Tuesday, March 31, 2015

Book review - The Lost Prince

Title: Seaborne #1: The Lost Prince
Author: Matt Myklusch
Genre: adventure, mild fantasy
Similar books: Peter and the Starcatchers by Dave Barry
                     The School for S.P.I.E.S by Bruce Hale
clever, better than I expected

Summary: For as long as he can remember, Dean has been a spy for the pirate king One-Eyed Jack. An assignment to spy on captain Gentleman Jim gets complicated when they cross paths with men who claim to be Seekers from the hidden country of Zenhala. These men think Dean is their lost prince. He goes along with them to gather treasure for One-Eyed Jack, but as the trials go on Dean begins to question his mission.

My Opinion: This is one of those books that I could easily imagine as a movie. Loads of action, death defying stunts, treachery, plots, and other assorted adventurous doings. It began to lose me a little when they arrived at the island. There was a little too much description without enough payoff. And things seemed a little too exotic for no particular reason. If you can set aside disbelief, both in setting and some slightly logic defying plot points, this is a fun read. Additionally, the ending is far more successful than I expected, taking a somewhat surprising turn. Great for fans of secrets and pirates.

More Information: The Lost Prince releases April 14th.
Advance Reader Copy provided by NetGalley

Monday, March 30, 2015

Slightly nerdy pendants

Perhaps five years ago I was a big fan of the cartoon Avatar: the Last Airbender. It had an epic storyline, a complex mythology, and serious messages all combined with a delightful sense of play. It's one of those shows that you watch all the way through and then immediately want to start all over again. For some time now I've had this idea to make some pendants inspired by the emblems of the four nations on the show. This is what I came up with. They're somewhere between a quarter and a half-dollar in size, all made from polymer clay.

Saturday, March 28, 2015

Zippety Day!

Today was Zippety Day at my library, a day to celebrate our mascot. And what better way to celebrate than with a party? With games, crafts, a specially written story, and a craft, Zippety Day is one of our favorite events to plan.

One of four posters featuring zippety

Playing Feed Zippety a Cookie
fishing - photo by Nicholas Navarre
Playing Musical Statues - photo by Nicholas Navarre
Wearing our Zippety hats with Zippety!

Friday, March 27, 2015

Book review - Black Dove, White Raven

Title: Black Dove, White Raven
Author: Elizabeth Wein
Genre: historical fiction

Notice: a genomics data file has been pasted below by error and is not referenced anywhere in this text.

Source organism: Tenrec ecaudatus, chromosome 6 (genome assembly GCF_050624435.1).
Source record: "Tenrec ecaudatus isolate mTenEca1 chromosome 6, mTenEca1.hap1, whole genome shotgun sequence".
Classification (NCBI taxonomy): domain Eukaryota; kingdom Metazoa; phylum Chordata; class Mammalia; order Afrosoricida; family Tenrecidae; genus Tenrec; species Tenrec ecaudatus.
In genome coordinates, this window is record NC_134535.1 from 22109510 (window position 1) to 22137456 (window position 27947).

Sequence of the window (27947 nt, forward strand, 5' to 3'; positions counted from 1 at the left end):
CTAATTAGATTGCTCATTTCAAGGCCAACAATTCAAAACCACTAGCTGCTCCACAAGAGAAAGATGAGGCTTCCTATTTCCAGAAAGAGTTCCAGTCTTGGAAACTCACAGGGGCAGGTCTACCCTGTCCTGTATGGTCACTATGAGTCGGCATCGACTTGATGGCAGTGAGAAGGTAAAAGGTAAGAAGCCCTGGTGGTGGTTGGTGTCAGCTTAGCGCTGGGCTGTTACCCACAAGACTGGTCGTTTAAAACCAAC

Similar books: Listening for Lions by Gloria Whelan
                     Flygirl by Sherri L. Smith
Pretty epic

Summary: Rhoda, Emilia, and Teo moved to Ethiopia from the United States in the 1930s. They wanted to escape the racial tensions and judgement that came along with a white woman raising a black child. They fell in love with their new country. When war with Italy threatens, they find themselves caught up in a new conflict. Will their new country save them or tear them apart?

My Opinion: Dual perspective, journal style writing can be hard to pull off but Wein is more than up to the task. The sheer scope of this novel may be off-putting for some but it is well worth the effort. This novel is a great source of cultural and historical education. It gives the reader a great deal to think about and discuss. The issues at play here (slavery, racial equality, colonialism, etc) are complex and have no simple resolution. It portrays each character's perspective not as "right" but as emphatic. And I like that the ending isn't a simply happy-ever-after but a sense of growth and ongoing change.
More information: Black Dove, White Raven releases March 31.
Advanced Reader Copy provided by NetGalley.

Thursday, March 26, 2015

Books on screen

The Watsons Go to Birmingham - 1963

If you've read this book (and if you haven't you really ought to) you know that the first 3/4 of this book center around family humor. Its only in the final chapters, once they arrive in Alabama, that the serious political issues come into play. The movie version eliminates most of those early scenes and incorporates far more scenes of racial tension. It adds a scene where Byron and Kenny try to eat at a southern lunch counter and adds in cousins who talk about marching in a protest. While these things are important historically they entirely change the tone of the story. The original story shows us kids who have their eyes opened to injustice by as moment of intense violence. The movie makes it more of a process. More about a political situation and less about the individual. So, while both have merit, I personally prefer the novel. And if you enjoy audio books, this one is read by Levar Burton.

Wednesday, March 25, 2015

WWW Wednesdays

What are you currently reading?
The Lost Prince by Matt Myklusch
For as long as he can remember, Dean has been a spy for the pirate king One-Eyed Jack. An assignment to spy on captain Gentleman Jim gets complicated when they cross paths with men who claim to be Seekers from the hidden country of Zenhala. These men think Dean is their lost prince. He goes along with them to gather treasure for One-Eyed Jack, but as the trials go on Dean begins to question his mission.
This book combines the thrill of pirates with the intrigue of missing royalty. The characters have great depth. I love what I've read so far and don't anticipate that opinion changing as I read on.